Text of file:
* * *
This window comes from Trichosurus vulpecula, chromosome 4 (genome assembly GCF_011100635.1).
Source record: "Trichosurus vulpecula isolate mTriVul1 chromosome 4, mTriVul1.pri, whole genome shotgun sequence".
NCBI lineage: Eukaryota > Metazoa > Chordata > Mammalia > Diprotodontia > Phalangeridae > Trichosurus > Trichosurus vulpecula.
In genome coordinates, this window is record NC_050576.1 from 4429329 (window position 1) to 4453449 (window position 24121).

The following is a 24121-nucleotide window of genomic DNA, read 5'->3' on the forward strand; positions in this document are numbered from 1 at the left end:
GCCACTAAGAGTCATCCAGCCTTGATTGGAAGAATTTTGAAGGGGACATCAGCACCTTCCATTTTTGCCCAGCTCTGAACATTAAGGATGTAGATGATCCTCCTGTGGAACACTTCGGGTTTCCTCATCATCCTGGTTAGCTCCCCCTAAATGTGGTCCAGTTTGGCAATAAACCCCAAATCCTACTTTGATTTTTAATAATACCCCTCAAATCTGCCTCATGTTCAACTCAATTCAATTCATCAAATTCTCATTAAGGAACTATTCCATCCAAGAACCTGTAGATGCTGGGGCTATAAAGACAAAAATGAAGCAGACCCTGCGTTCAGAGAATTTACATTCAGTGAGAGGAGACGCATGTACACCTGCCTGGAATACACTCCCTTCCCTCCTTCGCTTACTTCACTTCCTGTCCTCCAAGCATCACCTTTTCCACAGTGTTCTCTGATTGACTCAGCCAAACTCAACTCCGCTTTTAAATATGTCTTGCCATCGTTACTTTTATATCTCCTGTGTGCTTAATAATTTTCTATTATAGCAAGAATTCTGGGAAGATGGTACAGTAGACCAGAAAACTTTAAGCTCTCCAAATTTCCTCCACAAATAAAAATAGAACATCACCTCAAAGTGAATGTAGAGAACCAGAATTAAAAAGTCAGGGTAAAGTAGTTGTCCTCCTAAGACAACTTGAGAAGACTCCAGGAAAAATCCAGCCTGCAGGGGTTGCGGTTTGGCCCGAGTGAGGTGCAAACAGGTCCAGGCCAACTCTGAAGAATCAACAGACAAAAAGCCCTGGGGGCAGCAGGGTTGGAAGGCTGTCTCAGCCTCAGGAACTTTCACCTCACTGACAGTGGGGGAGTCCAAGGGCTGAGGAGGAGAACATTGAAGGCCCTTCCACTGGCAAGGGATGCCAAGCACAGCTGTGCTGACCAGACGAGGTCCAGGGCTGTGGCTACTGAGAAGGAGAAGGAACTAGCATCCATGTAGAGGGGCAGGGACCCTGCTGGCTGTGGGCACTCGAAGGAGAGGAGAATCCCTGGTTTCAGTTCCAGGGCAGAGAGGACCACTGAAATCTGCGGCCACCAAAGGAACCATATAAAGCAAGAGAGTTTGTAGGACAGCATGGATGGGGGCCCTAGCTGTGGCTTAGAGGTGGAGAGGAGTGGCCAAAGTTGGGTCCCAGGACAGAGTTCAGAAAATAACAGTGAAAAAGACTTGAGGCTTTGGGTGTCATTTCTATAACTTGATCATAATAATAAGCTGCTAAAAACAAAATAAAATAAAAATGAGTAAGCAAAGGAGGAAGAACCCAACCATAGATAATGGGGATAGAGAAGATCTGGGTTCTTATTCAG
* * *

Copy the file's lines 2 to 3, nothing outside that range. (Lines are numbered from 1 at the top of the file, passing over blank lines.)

Source record: "Trichosurus vulpecula isolate mTriVul1 chromosome 4, mTriVul1.pri, whole genome shotgun sequence".
NCBI lineage: Eukaryota > Metazoa > Chordata > Mammalia > Diprotodontia > Phalangeridae > Trichosurus > Trichosurus vulpecula.